"Hawley and a host of contributors address more than 600 topics of importance to gay, lesbian, bisexual, transgender, and queer (GLBTQ) history in the last 60 years. Contemporary individuals and concepts key to understanding GLBTQ culture and contributions to US society form the crux of the work and create a context in which one may view the GLBTQ community. The alphabetically arranged, signed entries are descriptive in nature, ranging in length from 100 to 2,000 words… The title's emphasis on the popular and contemporary is its greatest strength. Overall, this is a welcome addition to the canon of GLBTQ encyclopedias. Recommended. Lower- and upper-level undergraduates; general readers."—Choice, May 1, 2009
"Directed toward academics and students in high school and beyond, LGBTQ America Today is an impressive three-volume encyclopedia that would make an excellent contribution to any academic reference collection."—ARBAonline, May 1, 2009
"...This comprehensive encyclopedia traces not only the history of the momentum toward gay rights and broader cultural acceptance but also the impact that this force has had, and continues to have, on twentieth- and twenty-first-century American culture. The encyclopedia purports to be 'an interdisciplinary record of lesbian, gay, bisexual, transgendered, and queer life,' and to a great extent succeeds in being so. ...Each entry ends with a bibliography of both print and electronic works, and cross-referencing, denoted by terms in bold within the text, is superb. The first volume begins with a list of entries and a detailed guide to related topics, while the third volume concludes with a general bibliography and a comprehensive index. Black-and-white illustrations, though relatively infrequent, do serve to extend the text. With a narrower focus and a broader topical treatment than Great Events from History: Gay, Lesbian, Bisexual, and Transgender Events, 1848–2006 (2006), LGBTQ America Today is a sound purchase for college and university libraries, especially those with strong gay studies programs."—Booklist, July 1, 2009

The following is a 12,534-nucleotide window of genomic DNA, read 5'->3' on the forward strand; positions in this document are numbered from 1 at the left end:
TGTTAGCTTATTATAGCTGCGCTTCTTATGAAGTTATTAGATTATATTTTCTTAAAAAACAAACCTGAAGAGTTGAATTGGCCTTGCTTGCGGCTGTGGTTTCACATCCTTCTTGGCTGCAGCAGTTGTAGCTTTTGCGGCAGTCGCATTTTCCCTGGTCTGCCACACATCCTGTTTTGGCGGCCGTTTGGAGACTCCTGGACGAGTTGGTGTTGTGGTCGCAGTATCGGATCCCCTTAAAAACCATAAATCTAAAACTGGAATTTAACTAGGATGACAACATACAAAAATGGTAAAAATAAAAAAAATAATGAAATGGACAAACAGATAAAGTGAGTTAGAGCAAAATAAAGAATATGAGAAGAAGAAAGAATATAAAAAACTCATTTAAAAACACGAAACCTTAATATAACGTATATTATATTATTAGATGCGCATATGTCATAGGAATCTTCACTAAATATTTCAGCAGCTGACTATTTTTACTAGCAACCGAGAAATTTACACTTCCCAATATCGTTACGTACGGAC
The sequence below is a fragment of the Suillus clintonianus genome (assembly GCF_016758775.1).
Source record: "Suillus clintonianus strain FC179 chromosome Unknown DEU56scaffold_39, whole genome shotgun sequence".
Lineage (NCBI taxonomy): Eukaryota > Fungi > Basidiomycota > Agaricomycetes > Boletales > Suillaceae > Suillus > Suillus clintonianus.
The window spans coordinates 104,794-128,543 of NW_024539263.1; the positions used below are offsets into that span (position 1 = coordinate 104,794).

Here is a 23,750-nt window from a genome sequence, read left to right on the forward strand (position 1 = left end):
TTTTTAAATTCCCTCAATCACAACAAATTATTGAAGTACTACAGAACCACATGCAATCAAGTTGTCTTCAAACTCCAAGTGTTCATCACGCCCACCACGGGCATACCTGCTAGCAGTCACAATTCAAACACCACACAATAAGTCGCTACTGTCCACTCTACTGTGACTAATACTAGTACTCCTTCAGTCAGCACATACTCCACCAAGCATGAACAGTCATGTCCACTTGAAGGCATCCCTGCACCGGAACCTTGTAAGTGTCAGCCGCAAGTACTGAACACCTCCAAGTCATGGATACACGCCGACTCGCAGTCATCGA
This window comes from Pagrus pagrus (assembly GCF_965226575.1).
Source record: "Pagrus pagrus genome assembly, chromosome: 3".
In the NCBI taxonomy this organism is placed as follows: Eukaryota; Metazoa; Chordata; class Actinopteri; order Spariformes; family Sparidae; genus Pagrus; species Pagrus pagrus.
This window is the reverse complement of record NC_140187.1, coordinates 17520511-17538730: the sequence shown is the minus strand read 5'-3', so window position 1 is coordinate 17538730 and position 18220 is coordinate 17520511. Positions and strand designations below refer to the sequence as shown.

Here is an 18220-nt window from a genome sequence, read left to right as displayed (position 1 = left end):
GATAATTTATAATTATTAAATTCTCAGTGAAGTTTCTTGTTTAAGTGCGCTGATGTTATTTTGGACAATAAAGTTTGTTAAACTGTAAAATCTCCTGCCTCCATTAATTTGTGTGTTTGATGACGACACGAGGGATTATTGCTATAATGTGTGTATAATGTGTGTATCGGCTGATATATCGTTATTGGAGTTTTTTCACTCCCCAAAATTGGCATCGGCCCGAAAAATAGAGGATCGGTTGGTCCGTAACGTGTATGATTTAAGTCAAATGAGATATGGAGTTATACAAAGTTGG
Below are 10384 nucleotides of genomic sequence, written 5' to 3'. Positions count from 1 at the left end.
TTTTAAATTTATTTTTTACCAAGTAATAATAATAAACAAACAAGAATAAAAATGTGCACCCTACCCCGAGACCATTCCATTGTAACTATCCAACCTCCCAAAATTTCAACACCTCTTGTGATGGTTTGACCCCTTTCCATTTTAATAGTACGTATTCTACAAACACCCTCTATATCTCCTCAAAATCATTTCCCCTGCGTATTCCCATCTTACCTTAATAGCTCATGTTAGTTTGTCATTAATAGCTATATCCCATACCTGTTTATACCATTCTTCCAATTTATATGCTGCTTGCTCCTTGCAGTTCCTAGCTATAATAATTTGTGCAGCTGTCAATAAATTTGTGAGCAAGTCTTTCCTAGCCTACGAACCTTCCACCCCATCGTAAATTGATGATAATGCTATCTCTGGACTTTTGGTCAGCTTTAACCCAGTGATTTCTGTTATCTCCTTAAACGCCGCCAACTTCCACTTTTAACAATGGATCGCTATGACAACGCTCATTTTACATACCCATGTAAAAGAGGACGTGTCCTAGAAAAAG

"If comprehensiveness is a collection development goal, then LGBTQ America Today is a worthwhile purchase."—Reference & User Services Quarterly, October 1, 2009
"LGBTQ America Today: An Encyclopedia provides a powerful 3-volume set of A to Z detailed references that are more article collections than brief encyclopedia entries. . . this is an extensive survey that's a 'must' for any college-level library strong in LGBTQ social issues and reference collections."—Midwest Book Review, February 1, 2010
"LGBTQ America Today is a great resource for secondary-school and academic libraries because of its interdisciplinary focus and cross-references. With its focus on the past sixty years in the United States, it is an ideal reference work on popular LGBTQ culture as well as on historical events and movements."—Feminist Collections, December 1, 2009